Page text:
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Identifying a threat ahead and not preparing for it is the ultimate sign of inefficient and, some might say, ignorant risk management. A good example of that can be found in the recent 2013 Anti-Bribery and Corruption Report from Kroll and Compliance Week that says 47% of global corporations take no steps to train their third parties and business partners on anti-bribery and corruption efforts, despite expectations by 50% of respondents that their companies’ bribery and corruptions risks will increase in the next 12 to 18 months. Hard to believe? That’s what Lonnie Keene, managing director for Kroll Advisory Solutions, which co-produced the study, thought too. “Take a look at any recent enforcement action in the United States about bribery,” he said. “They always involve a third party, and regulators have been clear that they expect corporate compliance departments’ anti-corruption efforts to include third parties as well. We should not be seeing numbers like this.” Given that enforcement actions by governments on behalf of the Foreign Corrupt Practices Act can routinely run in the tens of millions of dollars in fines and penalties, it would be wise for companies of all sizes to make sure that every one of their business partners understand the risks.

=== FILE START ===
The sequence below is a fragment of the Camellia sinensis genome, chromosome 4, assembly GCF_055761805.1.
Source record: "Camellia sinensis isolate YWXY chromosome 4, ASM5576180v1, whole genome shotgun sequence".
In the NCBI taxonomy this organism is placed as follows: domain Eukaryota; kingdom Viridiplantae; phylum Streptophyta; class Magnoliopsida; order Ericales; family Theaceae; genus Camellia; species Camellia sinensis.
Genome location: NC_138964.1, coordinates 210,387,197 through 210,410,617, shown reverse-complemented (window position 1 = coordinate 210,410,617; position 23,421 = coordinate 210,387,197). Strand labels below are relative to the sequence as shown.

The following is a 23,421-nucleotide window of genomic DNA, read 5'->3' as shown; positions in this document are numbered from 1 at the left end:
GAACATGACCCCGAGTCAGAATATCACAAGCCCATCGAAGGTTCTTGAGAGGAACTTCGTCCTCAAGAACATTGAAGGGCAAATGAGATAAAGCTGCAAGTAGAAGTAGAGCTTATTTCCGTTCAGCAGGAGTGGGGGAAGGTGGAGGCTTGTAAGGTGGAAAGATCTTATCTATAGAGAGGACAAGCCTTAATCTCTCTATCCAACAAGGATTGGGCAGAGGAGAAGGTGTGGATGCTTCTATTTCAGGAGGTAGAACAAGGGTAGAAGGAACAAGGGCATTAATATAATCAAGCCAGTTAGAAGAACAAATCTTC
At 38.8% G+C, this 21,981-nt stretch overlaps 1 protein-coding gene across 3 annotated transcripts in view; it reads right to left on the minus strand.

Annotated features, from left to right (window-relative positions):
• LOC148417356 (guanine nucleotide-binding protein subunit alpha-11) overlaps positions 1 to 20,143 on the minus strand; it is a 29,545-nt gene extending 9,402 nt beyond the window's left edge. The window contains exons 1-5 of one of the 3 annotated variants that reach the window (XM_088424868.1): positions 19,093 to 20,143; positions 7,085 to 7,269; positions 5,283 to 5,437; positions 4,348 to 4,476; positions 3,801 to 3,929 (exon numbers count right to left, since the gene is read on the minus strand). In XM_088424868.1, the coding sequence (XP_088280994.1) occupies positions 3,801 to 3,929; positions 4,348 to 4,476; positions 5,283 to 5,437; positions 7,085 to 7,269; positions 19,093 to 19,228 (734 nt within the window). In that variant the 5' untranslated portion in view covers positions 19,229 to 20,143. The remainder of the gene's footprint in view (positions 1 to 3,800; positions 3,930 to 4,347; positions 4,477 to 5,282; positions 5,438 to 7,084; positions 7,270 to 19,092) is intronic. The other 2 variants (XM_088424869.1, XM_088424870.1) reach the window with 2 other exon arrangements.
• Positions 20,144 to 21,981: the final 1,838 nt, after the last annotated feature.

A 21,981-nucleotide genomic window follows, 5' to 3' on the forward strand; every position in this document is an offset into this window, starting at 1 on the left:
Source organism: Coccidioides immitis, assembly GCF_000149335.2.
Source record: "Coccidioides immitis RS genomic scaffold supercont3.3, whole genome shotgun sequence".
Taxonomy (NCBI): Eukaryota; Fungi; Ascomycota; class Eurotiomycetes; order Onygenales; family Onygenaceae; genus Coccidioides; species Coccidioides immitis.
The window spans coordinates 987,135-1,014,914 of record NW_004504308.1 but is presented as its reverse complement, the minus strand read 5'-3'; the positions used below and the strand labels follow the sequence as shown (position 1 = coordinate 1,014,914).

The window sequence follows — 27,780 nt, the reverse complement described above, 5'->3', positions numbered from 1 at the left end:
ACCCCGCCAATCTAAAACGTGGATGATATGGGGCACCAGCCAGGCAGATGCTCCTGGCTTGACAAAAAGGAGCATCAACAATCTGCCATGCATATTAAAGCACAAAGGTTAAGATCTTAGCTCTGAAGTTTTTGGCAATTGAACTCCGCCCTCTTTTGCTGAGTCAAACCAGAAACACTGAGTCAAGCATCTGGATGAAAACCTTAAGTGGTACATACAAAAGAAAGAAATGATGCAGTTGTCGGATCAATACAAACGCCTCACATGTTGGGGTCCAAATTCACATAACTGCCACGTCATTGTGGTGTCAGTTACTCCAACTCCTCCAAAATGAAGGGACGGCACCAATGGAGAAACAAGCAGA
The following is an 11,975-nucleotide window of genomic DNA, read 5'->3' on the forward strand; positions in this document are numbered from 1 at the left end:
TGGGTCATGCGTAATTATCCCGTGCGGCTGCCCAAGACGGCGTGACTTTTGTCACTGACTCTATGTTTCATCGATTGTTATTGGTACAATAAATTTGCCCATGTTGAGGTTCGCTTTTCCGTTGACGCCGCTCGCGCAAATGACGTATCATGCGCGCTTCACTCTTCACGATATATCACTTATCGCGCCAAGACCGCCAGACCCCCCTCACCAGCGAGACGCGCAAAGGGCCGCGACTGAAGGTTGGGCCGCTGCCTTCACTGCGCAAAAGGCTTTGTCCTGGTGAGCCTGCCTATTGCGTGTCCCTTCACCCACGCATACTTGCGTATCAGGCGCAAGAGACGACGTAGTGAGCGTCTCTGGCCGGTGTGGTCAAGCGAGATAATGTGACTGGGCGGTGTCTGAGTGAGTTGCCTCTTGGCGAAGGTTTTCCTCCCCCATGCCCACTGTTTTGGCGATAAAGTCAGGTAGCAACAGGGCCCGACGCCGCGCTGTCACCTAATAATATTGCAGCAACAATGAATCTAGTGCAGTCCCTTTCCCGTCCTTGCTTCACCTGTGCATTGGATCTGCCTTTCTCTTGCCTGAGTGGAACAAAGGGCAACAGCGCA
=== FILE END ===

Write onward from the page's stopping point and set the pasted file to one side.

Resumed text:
Emily Holbrook is the founder of Red Label Writing, LLC, a writing, editing and content strategy firm catering to insurance and risk management businesses and publications, and a former editor of Risk Management.